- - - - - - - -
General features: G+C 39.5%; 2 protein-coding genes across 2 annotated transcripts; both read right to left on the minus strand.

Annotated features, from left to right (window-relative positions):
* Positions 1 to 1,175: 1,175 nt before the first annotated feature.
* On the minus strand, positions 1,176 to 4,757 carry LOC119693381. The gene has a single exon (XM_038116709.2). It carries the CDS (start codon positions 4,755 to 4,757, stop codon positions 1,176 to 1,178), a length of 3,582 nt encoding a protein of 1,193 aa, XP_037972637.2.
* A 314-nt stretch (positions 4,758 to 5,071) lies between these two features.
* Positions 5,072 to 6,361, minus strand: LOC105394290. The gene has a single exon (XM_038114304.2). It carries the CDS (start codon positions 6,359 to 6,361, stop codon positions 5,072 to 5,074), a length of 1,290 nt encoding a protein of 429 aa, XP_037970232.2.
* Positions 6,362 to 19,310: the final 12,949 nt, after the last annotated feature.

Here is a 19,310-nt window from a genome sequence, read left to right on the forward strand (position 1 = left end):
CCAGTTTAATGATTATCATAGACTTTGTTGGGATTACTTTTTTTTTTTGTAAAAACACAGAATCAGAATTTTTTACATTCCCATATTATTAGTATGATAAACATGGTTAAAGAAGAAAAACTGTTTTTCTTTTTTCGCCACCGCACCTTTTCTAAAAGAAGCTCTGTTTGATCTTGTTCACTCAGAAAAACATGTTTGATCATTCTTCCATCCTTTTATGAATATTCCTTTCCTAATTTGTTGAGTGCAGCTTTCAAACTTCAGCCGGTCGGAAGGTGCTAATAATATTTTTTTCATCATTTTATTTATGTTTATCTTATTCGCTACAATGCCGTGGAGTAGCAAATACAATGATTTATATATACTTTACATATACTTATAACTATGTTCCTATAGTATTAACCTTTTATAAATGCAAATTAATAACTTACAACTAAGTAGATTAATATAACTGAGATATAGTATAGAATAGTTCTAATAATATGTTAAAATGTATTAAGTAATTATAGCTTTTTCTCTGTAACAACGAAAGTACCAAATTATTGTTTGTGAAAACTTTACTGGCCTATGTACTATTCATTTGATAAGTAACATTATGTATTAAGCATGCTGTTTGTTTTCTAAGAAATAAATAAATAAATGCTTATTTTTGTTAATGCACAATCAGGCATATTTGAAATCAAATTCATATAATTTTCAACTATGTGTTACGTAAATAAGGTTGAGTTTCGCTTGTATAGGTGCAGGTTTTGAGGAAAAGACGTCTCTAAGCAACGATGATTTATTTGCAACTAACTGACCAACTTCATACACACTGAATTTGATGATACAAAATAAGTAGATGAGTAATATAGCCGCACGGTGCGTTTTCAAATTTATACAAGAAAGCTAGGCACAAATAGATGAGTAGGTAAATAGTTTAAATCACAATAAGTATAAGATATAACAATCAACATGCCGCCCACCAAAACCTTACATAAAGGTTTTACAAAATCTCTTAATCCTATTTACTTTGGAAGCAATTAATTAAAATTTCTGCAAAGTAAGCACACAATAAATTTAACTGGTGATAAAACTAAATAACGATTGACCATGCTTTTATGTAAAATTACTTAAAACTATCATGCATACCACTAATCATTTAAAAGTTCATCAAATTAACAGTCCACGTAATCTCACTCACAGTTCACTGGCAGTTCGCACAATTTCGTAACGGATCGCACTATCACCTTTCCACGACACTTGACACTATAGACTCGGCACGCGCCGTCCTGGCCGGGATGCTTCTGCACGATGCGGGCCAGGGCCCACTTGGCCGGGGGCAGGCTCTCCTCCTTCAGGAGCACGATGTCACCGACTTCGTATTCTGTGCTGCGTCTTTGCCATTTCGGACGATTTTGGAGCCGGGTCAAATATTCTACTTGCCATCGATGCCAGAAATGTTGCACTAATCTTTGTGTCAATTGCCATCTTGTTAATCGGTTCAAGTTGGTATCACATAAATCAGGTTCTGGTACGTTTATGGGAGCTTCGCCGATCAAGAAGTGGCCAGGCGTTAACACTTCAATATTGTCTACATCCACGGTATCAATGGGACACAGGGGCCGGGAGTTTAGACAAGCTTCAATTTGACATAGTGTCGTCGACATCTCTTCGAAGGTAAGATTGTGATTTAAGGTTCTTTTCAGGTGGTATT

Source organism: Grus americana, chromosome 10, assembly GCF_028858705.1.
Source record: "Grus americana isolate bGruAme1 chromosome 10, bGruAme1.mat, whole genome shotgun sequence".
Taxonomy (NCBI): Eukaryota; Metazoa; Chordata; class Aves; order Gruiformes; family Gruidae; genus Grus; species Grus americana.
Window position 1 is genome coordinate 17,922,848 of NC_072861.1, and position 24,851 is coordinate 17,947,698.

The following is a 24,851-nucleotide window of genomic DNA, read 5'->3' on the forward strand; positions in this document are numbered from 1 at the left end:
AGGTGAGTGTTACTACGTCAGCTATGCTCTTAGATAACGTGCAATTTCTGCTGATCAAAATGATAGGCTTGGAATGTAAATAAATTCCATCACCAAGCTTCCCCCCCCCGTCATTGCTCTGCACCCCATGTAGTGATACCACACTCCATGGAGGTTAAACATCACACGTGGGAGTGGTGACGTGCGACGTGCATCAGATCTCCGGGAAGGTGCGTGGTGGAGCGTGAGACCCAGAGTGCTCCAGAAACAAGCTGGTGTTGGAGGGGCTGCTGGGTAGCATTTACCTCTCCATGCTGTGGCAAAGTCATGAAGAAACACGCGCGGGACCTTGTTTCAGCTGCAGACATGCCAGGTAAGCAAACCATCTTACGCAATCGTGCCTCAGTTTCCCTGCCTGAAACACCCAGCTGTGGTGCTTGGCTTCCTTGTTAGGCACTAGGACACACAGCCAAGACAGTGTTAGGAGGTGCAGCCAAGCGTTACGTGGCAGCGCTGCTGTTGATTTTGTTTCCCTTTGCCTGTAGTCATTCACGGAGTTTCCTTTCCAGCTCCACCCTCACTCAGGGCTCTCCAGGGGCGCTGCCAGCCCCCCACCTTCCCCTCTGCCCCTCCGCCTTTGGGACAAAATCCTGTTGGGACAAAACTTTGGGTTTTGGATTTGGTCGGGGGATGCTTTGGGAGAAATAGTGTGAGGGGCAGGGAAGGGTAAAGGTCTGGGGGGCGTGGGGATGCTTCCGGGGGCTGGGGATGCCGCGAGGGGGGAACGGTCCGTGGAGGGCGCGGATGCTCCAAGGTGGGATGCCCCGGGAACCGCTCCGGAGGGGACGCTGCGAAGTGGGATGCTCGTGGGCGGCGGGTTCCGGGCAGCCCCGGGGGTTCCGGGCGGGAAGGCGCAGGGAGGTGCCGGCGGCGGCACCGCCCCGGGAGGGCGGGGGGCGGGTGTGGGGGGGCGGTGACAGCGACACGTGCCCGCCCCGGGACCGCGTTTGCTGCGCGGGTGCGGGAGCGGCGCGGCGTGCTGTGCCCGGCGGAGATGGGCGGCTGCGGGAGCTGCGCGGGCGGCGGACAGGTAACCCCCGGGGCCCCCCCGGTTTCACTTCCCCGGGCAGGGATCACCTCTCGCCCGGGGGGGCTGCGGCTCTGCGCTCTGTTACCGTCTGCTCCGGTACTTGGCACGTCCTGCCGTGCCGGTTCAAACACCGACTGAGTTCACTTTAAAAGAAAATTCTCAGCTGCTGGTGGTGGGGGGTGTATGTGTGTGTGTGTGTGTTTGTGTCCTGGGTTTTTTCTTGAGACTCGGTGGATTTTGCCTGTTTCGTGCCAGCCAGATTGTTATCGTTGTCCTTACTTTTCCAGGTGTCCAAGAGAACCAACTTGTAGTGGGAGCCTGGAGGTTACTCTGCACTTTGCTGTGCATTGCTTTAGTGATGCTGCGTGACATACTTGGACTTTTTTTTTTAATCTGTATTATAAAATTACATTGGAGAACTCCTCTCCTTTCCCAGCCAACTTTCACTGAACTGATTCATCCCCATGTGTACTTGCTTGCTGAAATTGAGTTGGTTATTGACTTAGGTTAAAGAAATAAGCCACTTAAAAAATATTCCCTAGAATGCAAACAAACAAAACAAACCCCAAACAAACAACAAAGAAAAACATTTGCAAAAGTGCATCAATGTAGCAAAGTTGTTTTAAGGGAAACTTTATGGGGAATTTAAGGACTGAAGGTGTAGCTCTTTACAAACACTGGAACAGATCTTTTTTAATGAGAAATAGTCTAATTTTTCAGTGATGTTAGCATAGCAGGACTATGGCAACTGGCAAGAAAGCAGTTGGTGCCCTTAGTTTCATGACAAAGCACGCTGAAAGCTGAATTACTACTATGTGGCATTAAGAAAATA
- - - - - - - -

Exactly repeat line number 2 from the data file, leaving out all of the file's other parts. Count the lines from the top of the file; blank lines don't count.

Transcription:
Annotated features, from left to right (window-relative positions):